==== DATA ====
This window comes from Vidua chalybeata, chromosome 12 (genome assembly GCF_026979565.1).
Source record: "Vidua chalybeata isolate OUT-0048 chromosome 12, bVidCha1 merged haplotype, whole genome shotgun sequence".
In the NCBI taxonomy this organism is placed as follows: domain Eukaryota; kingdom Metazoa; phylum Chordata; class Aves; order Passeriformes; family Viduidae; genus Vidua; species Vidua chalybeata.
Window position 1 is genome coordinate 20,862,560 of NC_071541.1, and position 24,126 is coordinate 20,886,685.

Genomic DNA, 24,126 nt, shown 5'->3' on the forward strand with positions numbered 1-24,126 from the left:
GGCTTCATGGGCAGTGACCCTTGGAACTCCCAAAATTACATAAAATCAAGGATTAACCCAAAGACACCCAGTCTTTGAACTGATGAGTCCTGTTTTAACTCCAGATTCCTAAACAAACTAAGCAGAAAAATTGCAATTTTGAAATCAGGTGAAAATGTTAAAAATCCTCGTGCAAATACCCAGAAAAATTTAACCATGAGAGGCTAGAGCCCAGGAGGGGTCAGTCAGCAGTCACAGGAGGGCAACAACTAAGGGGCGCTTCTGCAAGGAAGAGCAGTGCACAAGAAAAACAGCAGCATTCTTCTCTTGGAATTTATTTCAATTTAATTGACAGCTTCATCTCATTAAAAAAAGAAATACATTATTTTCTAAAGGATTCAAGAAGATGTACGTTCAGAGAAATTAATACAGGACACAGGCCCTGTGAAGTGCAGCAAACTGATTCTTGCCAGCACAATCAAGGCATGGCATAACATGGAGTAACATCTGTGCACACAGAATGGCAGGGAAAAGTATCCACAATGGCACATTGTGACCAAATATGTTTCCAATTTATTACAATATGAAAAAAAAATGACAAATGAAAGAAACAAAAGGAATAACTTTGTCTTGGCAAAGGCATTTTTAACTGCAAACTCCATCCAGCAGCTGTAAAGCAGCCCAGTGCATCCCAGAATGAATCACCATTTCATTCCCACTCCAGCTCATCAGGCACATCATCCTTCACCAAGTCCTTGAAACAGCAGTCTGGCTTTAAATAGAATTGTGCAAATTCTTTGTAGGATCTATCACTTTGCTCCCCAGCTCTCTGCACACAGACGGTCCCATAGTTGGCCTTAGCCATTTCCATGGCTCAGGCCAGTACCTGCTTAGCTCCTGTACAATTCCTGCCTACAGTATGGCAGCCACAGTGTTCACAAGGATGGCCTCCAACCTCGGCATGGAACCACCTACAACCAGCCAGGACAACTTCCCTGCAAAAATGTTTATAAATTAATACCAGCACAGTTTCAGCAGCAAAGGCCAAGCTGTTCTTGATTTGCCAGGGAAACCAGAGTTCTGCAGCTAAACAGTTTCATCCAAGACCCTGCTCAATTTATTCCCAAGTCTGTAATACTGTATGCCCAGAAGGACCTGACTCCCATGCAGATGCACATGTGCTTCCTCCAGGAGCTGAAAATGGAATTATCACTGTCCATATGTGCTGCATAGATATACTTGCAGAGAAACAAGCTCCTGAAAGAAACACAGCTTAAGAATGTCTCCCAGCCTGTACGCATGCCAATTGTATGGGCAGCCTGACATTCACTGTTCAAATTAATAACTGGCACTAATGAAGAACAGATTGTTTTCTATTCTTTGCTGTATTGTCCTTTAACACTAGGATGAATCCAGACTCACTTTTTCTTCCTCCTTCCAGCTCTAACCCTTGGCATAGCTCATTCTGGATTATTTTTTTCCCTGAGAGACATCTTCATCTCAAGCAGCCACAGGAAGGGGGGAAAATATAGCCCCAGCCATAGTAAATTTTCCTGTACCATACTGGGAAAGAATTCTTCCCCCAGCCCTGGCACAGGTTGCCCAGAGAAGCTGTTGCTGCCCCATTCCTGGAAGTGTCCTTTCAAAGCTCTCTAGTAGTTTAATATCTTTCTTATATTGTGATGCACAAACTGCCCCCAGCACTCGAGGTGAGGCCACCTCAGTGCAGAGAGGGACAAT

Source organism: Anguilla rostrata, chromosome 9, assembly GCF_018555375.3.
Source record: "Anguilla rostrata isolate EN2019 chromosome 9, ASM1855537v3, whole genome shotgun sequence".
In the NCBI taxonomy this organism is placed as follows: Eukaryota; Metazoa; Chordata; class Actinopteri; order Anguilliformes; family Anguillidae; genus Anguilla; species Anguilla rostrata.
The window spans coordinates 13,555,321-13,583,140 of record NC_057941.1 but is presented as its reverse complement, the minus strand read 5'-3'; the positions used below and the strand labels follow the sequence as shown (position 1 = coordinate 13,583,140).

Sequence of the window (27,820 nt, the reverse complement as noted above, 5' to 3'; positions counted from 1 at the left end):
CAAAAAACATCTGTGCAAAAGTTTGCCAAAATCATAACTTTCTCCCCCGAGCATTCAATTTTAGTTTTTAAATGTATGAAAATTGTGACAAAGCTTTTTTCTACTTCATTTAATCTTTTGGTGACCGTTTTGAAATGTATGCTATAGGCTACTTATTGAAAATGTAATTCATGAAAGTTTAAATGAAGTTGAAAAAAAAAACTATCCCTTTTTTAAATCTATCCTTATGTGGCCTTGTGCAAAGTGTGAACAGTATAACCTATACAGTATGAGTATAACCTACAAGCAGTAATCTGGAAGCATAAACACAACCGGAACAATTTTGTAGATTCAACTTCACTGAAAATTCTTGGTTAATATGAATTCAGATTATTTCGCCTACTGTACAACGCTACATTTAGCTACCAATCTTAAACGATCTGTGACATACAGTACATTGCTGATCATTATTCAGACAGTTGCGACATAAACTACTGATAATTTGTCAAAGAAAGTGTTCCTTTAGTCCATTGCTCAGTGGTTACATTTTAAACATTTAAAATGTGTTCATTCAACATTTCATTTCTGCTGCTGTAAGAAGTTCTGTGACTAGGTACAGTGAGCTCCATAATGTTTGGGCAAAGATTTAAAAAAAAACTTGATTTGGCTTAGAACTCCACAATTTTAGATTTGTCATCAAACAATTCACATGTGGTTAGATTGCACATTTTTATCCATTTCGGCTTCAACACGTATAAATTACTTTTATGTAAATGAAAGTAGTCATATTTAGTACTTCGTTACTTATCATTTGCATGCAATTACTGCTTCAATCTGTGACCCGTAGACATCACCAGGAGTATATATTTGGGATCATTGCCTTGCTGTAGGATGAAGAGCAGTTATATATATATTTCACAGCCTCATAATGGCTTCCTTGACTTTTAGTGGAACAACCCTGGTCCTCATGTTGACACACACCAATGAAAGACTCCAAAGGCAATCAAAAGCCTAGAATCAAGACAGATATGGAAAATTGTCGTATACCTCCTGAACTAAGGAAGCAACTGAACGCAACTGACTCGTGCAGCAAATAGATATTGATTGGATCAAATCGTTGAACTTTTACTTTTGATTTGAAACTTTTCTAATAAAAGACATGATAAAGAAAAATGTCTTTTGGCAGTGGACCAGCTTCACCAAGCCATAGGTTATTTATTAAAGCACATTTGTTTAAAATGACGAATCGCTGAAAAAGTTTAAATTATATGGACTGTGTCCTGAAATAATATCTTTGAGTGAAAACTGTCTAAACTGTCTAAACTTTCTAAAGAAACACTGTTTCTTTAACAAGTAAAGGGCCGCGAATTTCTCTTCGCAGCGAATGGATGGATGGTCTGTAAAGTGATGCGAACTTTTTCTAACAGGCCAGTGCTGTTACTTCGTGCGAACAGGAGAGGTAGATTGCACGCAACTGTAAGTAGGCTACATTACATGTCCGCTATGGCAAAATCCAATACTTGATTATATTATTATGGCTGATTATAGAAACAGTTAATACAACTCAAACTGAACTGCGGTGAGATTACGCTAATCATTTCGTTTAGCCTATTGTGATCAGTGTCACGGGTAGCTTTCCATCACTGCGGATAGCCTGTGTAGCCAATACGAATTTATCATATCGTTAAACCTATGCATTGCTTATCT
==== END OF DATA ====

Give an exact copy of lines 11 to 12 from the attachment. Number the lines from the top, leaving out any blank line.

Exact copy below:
Sequence of the window (27,820 nt, the reverse complement as noted above, 5' to 3'; positions counted from 1 at the left end):
CAAAAAACATCTGTGCAAAAGTTTGCCAAAATCATAACTTTCTCCCCCGAGCATTCAATTTTAGTTTTTAAATGTATGAAAATTGTGACAAAGCTTTTTTCTACTTCATTTAATCTTTTGGTGACCGTTTTGAAATGTATGCTATAGGCTACTTATTGAAAATGTAATTCATGAAAGTTTAAATGAAGTTGAAAAAAAAAACTATCCCTTTTTTAAATCTATCCTTATGTGGCCTTGTGCAAAGTGTGAACAGTATAACCTATACAGTATGAGTATAACCTACAAGCAGTAATCTGGAAGCATAAACACAACCGGAACAATTTTGTAGATTCAACTTCACTGAAAATTCTTGGTTAATATGAATTCAGATTATTTCGCCTACTGTACAACGCTACATTTAGCTACCAATCTTAAACGATCTGTGACATACAGTACATTGCTGATCATTATTCAGACAGTTGCGACATAAACTACTGATAATTTGTCAAAGAAAGTGTTCCTTTAGTCCATTGCTCAGTGGTTACATTTTAAACATTTAAAATGTGTTCATTCAACATTTCATTTCTGCTGCTGTAAGAAGTTCTGTGACTAGGTACAGTGAGCTCCATAATGTTTGGGCAAAGATTTAAAAAAAAACTTGATTTGGCTTAGAACTCCACAATTTTAGATTTGTCATCAAACAATTCACATGTGGTTAGATTGCACATTTTTATCCATTTCGGCTTCAACACGTATAAATTACTTTTATGTAAATGAAAGTAGTCATATTTAGTACTTCGTTACTTATCATTTGCATGCAATTACTGCTTCAATCTGTGACCCGTAGACATCACCAGGAGTATATATTTGGGATCATTGCCTTGCTGTAGGATGAAGAGCAGTTATATATATATTTCACAGCCTCATAATGGCTTCCTTGACTTTTAGTGGAACAACCCTGGTCCTCATGTTGACACACACCAATGAAAGACTCCAAAGGCAATCAAAAGCCTAGAATCAAGACAGATATGGAAAATTGTCGTATACCTCCTGAACTAAGGAAGCAACTGAACGCAACTGACTCGTGCAGCAAATAGATATTGATTGGATCAAATCGTTGAACTTTTACTTTTGATTTGAAACTTTTCTAATAAAAGACATGATAAAGAAAAATGTCTTTTGGCAGTGGACCAGCTTCACCAAGCCATAGGTTATTTATTAAAGCACATTTGTTTAAAATGACGAATCGCTGAAAAAGTTTAAATTATATGGACTGTGTCCTGAAATAATATCTTTGAGTGAAAACTGTCTAAACTGTCTAAACTTTCTAAAGAAACACTGTTTCTTTAACAAGTAAAGGGCCGCGAATTTCTCTTCGCAGCGAATGGATGGATGGTCTGTAAAGTGATGCGAACTTTTTCTAACAGGCCAGTGCTGTTACTTCGTGCGAACAGGAGAGGTAGATTGCACGCAACTGTAAGTAGGCTACATTACATGTCCGCTATGGCAAAATCCAATACTTGATTATATTATTATGGCTGATTATAGAAACAGTTAATACAACTCAAACTGAACTGCGGTGAGATTACGCTAATCATTTCGTTTAGCCTATTGTGATCAGTGTCACGGGTAGCTTTCCATCACTGCGGATAGCCTGTGTAGCCAATACGAATTTATCATATCGTTAAACCTATGCATTGCTTATCT